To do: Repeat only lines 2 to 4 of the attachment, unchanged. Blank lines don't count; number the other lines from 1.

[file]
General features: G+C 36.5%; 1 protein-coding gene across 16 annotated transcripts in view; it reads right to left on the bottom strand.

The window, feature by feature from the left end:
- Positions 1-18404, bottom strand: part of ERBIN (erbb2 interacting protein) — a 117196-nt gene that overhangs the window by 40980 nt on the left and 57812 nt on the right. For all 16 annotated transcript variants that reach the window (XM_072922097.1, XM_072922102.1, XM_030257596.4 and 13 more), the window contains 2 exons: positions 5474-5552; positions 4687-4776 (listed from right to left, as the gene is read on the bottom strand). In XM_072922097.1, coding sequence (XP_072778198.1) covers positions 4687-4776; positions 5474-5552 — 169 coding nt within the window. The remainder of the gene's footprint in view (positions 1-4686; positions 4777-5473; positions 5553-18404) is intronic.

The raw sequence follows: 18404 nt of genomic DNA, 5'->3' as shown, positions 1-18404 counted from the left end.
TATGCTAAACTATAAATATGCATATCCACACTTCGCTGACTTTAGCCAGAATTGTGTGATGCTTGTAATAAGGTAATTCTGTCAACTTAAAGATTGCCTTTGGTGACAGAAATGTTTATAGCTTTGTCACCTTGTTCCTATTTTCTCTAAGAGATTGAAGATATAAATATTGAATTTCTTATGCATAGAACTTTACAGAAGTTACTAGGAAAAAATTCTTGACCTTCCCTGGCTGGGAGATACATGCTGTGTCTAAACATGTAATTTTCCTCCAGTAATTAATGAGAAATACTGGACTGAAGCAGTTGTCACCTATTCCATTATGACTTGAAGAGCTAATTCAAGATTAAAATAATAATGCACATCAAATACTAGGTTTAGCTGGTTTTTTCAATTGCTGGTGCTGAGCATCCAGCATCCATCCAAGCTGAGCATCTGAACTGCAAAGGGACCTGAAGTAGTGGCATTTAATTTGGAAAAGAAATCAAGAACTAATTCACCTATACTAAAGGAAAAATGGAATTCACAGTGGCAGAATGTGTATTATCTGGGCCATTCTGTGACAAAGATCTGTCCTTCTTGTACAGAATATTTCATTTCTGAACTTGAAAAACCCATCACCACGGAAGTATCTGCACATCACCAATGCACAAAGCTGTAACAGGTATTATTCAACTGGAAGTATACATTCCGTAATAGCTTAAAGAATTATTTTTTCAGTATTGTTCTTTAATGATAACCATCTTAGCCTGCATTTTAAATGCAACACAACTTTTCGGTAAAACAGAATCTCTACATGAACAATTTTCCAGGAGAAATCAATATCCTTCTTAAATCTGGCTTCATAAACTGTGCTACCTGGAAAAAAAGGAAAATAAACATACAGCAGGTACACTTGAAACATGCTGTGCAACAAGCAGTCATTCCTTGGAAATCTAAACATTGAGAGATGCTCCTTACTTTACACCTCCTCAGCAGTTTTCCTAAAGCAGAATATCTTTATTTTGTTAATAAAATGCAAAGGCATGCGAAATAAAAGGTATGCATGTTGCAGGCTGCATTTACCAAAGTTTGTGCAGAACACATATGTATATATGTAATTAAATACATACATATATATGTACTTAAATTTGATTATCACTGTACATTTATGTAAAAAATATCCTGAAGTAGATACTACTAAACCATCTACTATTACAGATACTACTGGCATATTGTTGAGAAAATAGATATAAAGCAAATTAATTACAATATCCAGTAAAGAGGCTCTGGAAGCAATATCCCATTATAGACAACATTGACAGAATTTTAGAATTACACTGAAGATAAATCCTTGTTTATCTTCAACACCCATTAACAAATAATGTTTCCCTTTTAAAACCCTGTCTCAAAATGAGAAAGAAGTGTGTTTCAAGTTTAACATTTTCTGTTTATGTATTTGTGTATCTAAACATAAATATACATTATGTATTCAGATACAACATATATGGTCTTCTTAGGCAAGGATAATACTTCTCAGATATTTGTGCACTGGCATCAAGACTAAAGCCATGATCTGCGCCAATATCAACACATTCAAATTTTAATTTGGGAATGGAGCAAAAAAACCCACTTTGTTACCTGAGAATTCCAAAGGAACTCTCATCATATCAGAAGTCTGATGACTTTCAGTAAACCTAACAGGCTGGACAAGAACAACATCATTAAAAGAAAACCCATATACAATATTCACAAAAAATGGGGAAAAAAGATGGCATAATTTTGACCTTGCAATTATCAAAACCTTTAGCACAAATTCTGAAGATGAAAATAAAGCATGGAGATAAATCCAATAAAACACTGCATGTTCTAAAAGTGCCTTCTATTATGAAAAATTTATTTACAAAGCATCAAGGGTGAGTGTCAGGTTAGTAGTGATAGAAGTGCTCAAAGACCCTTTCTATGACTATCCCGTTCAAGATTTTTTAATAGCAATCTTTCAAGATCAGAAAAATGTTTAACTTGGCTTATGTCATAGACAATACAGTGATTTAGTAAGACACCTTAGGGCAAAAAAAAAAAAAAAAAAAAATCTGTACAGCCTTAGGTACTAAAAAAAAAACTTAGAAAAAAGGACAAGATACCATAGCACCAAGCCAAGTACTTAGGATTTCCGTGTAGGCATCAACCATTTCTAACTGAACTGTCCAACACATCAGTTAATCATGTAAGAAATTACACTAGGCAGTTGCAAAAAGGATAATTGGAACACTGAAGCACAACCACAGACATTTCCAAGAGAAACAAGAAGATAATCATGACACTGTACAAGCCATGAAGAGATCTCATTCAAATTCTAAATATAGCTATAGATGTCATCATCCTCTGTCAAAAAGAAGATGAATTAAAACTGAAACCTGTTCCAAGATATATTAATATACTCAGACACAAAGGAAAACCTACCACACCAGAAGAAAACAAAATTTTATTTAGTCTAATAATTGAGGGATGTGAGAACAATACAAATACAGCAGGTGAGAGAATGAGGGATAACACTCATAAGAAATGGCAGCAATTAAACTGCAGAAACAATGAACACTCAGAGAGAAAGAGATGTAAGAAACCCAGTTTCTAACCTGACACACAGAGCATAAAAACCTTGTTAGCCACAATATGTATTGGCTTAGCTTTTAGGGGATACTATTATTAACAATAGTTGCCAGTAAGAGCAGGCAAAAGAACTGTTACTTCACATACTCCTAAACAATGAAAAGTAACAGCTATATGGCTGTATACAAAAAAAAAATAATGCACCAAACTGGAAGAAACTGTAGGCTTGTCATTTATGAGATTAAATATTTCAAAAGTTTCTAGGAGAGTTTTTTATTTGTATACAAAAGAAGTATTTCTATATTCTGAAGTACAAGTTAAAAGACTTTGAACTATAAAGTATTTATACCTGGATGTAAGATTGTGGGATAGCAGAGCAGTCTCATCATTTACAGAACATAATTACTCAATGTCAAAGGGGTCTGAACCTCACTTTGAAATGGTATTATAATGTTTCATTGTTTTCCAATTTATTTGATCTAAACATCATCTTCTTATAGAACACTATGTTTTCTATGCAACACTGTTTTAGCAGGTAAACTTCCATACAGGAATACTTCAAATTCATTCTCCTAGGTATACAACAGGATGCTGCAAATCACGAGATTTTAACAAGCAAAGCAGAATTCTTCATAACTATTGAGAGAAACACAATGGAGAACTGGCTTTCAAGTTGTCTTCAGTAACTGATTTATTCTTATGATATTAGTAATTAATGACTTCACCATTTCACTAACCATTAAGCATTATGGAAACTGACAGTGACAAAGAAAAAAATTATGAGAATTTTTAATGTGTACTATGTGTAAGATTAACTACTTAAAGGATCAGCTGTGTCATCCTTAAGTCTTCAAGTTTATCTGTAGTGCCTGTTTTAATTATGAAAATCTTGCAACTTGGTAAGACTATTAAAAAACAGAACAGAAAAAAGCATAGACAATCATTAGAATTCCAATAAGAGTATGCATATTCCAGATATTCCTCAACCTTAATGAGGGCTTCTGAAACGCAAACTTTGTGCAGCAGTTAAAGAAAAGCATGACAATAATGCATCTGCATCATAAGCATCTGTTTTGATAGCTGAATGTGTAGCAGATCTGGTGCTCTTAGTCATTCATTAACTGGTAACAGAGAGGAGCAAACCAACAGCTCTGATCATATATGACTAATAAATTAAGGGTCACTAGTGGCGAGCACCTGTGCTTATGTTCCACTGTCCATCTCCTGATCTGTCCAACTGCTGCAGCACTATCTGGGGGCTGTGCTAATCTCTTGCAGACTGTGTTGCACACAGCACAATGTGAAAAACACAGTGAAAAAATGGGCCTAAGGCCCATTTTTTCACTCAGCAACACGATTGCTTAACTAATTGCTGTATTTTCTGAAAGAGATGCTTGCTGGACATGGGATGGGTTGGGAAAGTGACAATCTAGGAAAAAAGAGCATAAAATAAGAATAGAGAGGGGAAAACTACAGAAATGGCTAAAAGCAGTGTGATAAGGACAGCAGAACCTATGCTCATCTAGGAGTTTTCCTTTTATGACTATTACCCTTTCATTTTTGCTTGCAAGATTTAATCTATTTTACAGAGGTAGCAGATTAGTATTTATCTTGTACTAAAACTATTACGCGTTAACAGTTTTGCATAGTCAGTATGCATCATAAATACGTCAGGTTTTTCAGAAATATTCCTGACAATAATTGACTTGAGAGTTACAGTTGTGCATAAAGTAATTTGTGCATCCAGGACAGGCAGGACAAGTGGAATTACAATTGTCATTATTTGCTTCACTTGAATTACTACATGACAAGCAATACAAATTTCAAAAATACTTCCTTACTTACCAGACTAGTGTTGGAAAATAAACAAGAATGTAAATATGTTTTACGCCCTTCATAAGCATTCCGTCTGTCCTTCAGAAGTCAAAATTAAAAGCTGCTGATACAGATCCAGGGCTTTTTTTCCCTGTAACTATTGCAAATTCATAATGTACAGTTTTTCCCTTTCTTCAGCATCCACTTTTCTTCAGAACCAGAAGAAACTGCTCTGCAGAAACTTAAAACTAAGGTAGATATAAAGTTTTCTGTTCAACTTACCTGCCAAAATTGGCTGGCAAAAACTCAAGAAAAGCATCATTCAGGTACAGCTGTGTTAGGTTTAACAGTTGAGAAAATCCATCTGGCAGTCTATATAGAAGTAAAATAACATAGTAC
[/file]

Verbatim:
The window, feature by feature from the left end:
- Positions 1-18404, bottom strand: part of ERBIN (erbb2 interacting protein) — a 117196-nt gene that overhangs the window by 40980 nt on the left and 57812 nt on the right. For all 16 annotated transcript variants that reach the window (XM_072922097.1, XM_072922102.1, XM_030257596.4 and 13 more), the window contains 2 exons: positions 5474-5552; positions 4687-4776 (listed from right to left, as the gene is read on the bottom strand). In XM_072922097.1, coding sequence (XP_072778198.1) covers positions 4687-4776; positions 5474-5552 — 169 coding nt within the window. The remainder of the gene's footprint in view (positions 1-4686; positions 4777-5473; positions 5553-18404) is intronic.

The raw sequence follows: 18404 nt of genomic DNA, 5'->3' as shown, positions 1-18404 counted from the left end.